PAWUIC, Prescott Fire Department and Central Yavapai Fire District work through organized homeowners associations and in other subdivisions where they are not organized, they use door hangers or other outreach to notify people of a meeting in their area.

The Regional Alert Information web site is sponsored by PAWUIC and provides local information as well as emergency public information in the Prescott area and Yavapai County. Local government agencies post alerts on such events as wildfires, evacuations, prescribed burns, police emergencies, and other notices.

 

Firefighting Capabilities

Prescott Fire Department has 67 firefighters and 78 paid employees and provides fire protection services to a 38.4 square mile area. Central Yavapai Fire District has 75 full-time firefighters and 25 volunteers and provides fire protection services to a 150 square mile area. Prescott Fire Department and Central Yavapai Fire District have a very good working relationship with the U.S. Forest Service (USFS). The USFS houses their vehicles and personnel in Yavapai Fire District's fire station and they jointly man together. Yavapai Fire District and Prescott Fire Department conduct yearly drills together with all the fire departments from around the region and the USFS. Also, Central Yavapai Fire District has two Type I fire teams, plus the USFS Regional Fire Center and an air tanker base are located in the Prescott area.

Fire Center sign

Fire Codes

The Prescott City Council changed the city's fire codes in July 2002 under recommendations from PAWUIC. At that time, they adopted;

  • Ordinance 4222, the 2000 International Fire Code
  • Ordinance 4223, the 2000 Urban-Wildland Interface Code
  • Ordinance 4244, an amendment to the 2000 International Fire Code
  • Ordinance 4245, an amendment to the 2000 Urban-Wildland Interface Code
  • Resolution 3454, adoption of revised fees
  • Application for fire systems plan approval
  • Permitted service fees
  • Vegetation management plan compliance requirements

The adoption of these codes meant that Prescott has changed the mapping of the wildland urban interface area, and engaged in more proactive vegetation management. They are currently working to adopt the 2003 International Urban Wildland Interface Code, which will reduce the tree count to 85 trees per acre for non hydrated parcels and hydrated parcels will maintain 200 trees per acre. The current code allows 275 trees per acre. An additional effort by the USFS is using a basal area of 40-60 on property that borders the city of Prescott or the Central Yavapai Fire District, which is down from 80-120 basal area.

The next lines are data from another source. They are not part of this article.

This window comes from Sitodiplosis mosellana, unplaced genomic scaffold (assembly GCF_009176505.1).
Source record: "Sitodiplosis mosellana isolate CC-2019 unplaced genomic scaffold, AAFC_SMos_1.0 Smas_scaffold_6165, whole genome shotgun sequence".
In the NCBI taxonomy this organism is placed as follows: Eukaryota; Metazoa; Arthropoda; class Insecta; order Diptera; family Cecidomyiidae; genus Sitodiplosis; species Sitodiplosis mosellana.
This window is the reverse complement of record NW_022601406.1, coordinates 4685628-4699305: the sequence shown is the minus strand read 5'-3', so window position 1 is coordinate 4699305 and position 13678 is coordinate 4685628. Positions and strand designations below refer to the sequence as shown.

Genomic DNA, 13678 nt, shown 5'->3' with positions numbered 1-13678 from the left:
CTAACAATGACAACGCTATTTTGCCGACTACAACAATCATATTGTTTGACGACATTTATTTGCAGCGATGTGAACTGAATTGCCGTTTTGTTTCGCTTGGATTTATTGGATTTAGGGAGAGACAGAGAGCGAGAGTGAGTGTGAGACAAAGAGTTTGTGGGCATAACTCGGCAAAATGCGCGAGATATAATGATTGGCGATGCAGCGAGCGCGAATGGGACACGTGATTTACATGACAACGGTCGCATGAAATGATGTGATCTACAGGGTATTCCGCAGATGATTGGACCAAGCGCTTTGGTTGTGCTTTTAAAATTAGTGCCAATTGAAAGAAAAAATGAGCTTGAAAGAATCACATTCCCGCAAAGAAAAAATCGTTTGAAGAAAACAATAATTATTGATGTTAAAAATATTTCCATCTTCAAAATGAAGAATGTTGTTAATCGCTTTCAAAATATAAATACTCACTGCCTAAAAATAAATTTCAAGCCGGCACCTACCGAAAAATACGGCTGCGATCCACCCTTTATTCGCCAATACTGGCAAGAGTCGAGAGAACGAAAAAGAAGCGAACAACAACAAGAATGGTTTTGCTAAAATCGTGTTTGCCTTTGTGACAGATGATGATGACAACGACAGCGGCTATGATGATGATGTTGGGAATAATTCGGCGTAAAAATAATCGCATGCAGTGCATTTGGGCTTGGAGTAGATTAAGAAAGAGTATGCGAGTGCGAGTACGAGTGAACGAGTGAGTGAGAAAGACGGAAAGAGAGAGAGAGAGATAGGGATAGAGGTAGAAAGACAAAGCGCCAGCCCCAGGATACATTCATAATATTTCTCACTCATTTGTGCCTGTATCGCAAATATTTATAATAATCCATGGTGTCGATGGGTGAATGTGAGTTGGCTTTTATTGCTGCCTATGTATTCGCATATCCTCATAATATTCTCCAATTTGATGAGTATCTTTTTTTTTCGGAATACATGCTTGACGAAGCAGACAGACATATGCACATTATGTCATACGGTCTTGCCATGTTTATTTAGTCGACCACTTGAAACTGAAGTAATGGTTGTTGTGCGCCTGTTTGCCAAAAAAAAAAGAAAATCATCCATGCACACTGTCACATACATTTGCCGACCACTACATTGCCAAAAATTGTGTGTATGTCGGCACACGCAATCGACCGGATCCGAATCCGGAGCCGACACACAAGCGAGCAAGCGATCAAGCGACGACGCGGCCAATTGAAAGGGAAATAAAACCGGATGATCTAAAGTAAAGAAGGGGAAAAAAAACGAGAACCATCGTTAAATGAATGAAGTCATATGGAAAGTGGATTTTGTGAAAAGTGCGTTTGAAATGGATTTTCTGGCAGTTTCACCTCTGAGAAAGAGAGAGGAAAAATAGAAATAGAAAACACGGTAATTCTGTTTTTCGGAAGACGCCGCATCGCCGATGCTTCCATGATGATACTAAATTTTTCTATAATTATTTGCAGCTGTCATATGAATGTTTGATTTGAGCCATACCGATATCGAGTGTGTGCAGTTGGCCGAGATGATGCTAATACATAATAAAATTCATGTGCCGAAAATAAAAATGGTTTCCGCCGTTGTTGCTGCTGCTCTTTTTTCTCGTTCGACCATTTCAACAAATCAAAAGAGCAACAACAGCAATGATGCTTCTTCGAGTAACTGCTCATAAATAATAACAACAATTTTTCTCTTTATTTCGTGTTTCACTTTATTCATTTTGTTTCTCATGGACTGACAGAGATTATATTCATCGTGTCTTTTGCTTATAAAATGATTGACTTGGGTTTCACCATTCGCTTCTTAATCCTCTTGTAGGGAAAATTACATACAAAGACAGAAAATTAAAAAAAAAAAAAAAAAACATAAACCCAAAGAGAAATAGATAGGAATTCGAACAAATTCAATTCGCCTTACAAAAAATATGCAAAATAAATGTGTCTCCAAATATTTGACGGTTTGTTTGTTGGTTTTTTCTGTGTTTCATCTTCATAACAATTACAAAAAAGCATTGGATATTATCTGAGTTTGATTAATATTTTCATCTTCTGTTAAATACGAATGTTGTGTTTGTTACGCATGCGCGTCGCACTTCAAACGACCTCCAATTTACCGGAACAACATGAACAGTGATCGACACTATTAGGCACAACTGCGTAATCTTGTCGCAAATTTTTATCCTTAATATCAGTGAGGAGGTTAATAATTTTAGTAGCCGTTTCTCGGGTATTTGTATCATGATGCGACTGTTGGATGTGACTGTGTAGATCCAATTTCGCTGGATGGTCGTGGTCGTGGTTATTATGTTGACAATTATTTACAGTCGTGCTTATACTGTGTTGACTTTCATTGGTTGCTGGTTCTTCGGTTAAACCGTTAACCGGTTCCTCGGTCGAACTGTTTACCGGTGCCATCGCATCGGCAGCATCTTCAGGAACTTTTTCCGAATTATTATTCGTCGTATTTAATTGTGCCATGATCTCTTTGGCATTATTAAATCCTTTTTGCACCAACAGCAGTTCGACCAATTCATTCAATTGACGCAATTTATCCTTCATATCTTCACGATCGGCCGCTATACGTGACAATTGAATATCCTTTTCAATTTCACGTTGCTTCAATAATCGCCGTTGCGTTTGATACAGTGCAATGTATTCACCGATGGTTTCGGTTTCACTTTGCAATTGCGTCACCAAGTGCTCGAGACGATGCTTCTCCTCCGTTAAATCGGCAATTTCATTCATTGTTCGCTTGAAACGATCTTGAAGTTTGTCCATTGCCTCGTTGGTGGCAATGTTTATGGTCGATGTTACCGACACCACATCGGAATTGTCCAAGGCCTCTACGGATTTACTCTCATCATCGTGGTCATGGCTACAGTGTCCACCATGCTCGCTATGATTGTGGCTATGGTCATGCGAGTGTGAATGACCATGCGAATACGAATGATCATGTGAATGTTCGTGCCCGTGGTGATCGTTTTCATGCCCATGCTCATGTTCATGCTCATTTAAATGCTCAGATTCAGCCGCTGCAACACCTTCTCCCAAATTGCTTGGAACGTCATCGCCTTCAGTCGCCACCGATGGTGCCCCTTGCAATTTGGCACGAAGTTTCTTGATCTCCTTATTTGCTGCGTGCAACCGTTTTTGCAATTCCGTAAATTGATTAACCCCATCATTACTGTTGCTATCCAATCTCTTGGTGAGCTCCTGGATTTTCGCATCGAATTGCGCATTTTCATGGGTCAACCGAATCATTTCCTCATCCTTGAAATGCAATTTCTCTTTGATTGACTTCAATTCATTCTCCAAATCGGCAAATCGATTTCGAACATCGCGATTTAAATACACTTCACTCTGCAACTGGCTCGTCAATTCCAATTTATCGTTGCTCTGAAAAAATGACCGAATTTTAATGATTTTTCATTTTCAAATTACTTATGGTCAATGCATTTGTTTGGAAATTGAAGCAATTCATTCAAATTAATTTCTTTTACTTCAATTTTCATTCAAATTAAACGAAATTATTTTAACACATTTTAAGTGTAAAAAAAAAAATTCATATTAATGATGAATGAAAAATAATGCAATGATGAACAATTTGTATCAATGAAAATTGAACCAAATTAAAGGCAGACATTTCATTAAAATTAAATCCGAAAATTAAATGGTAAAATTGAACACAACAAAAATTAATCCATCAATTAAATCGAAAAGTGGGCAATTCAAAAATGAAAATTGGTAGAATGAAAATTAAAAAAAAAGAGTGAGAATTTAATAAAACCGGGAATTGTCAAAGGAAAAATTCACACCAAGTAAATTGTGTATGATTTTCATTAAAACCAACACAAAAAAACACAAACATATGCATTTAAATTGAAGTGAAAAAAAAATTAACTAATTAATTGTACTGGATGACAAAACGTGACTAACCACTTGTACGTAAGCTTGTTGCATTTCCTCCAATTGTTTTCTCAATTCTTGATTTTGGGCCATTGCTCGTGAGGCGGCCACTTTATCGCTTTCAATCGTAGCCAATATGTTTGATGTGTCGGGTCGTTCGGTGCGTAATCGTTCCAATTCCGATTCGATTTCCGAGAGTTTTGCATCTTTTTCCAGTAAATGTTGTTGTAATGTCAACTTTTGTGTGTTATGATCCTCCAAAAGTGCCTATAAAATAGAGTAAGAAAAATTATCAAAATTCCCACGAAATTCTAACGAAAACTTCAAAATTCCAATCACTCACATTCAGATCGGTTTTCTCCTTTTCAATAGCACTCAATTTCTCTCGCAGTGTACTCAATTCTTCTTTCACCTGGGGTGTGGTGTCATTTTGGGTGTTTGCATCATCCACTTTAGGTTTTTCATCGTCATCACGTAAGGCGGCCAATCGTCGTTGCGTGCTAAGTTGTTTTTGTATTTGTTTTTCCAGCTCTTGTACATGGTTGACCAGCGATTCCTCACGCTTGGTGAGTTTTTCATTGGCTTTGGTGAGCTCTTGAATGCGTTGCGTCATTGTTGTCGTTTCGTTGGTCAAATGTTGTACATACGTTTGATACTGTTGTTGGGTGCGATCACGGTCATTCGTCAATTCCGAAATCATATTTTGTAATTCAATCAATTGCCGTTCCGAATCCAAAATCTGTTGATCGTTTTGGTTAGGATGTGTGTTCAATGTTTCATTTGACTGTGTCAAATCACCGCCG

After the 2002 Indian Fire, Prescott City Fire Chief Darrell Willis worked hard to pass a new building ordinance in November 2002. Now, Prescott requires masonry, stucco exterior, eave protection and defensible space before a home can be occupied. This applies only to new construction. The Fire Department completes an inspection and will identify defensible space requirements for the property owners. Until the defensible space is prepared, no combustible material can be delivered to the lot.

Architects and developers were the main opposition to new building ordinances, until Chief Willis put together a group of 25 developers and architects to overcome the obstacles. The main issue was cost, until the group researched the additional price tag. They estimated that it would only cost an additional $2,000-5,000 per house, a small amount to add to a $300,000-500,000 home. After that, opposition dissipated and the ordinances were passed.

Fuels Management/Wildland Urban Interface Coordinator

The Prescott Fire Department hired Duane Steinbrink as a Wildland Urban Interface Coordinator in 2001. His duties include performing responsible technical and administrative work involving wildland fire safety and forest health. Steinbrink leads the Wildland Division consisting of a Fuels Assessor, Program Coordinator, Fuels Management Supervisor and a 12-man brush crew. All these positions were originally funded by the State Fire Assistance grant. Steinbrink's position recently went to a permanent position and is now funded by Prescott Fire Department.

Vegetation Management Plan

Prescott Fire Department Wildland Division Vegetation Management Plan utilizes a three zone approach for defensible space with specific vegetation modification recommendations for each zone. Zone 1: 0-10 feet from the buildings, structure or deck, Zone 2: 10-30 feet from buildings, structure or deck, and Zone 3 30-150 feet from the buildings, structure, or deck.